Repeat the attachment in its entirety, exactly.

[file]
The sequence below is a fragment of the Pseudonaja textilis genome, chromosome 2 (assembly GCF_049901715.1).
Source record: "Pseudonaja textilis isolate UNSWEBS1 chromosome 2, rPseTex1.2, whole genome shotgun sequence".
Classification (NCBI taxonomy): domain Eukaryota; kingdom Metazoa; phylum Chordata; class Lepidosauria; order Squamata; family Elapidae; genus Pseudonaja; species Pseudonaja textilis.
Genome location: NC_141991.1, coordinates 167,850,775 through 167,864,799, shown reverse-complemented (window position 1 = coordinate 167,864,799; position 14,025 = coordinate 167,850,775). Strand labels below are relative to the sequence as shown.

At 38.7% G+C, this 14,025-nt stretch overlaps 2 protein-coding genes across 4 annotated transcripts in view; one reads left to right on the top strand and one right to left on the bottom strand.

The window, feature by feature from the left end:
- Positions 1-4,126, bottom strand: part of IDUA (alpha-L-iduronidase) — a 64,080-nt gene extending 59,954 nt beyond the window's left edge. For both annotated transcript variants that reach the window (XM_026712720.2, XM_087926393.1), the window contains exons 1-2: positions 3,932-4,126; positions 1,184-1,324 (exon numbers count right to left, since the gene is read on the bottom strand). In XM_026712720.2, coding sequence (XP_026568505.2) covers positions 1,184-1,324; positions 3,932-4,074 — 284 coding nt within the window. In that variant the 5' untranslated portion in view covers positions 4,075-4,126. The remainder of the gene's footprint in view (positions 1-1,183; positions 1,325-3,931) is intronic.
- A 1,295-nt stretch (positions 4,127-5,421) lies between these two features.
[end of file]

The sequence below is a fragment of the Pseudonaja textilis genome, chromosome 2 (assembly GCF_049901715.1).
Source record: "Pseudonaja textilis isolate UNSWEBS1 chromosome 2, rPseTex1.2, whole genome shotgun sequence".
Classification (NCBI taxonomy): domain Eukaryota; kingdom Metazoa; phylum Chordata; class Lepidosauria; order Squamata; family Elapidae; genus Pseudonaja; species Pseudonaja textilis.
Genome location: NC_141991.1, coordinates 167,850,775 through 167,864,799, shown reverse-complemented (window position 1 = coordinate 167,864,799; position 14,025 = coordinate 167,850,775). Strand labels below are relative to the sequence as shown.

At 38.7% G+C, this 14,025-nt stretch overlaps 2 protein-coding genes across 4 annotated transcripts in view; one reads left to right on the top strand and one right to left on the bottom strand.

The window, feature by feature from the left end:
- Positions 1-4,126, bottom strand: part of IDUA (alpha-L-iduronidase) — a 64,080-nt gene extending 59,954 nt beyond the window's left edge. For both annotated transcript variants that reach the window (XM_026712720.2, XM_087926393.1), the window contains exons 1-2: positions 3,932-4,126; positions 1,184-1,324 (exon numbers count right to left, since the gene is read on the bottom strand). In XM_026712720.2, coding sequence (XP_026568505.2) covers positions 1,184-1,324; positions 3,932-4,074 — 284 coding nt within the window. In that variant the 5' untranslated portion in view covers positions 4,075-4,126. The remainder of the gene's footprint in view (positions 1-1,183; positions 1,325-3,931) is intronic.
- A 1,295-nt stretch (positions 4,127-5,421) lies between these two features.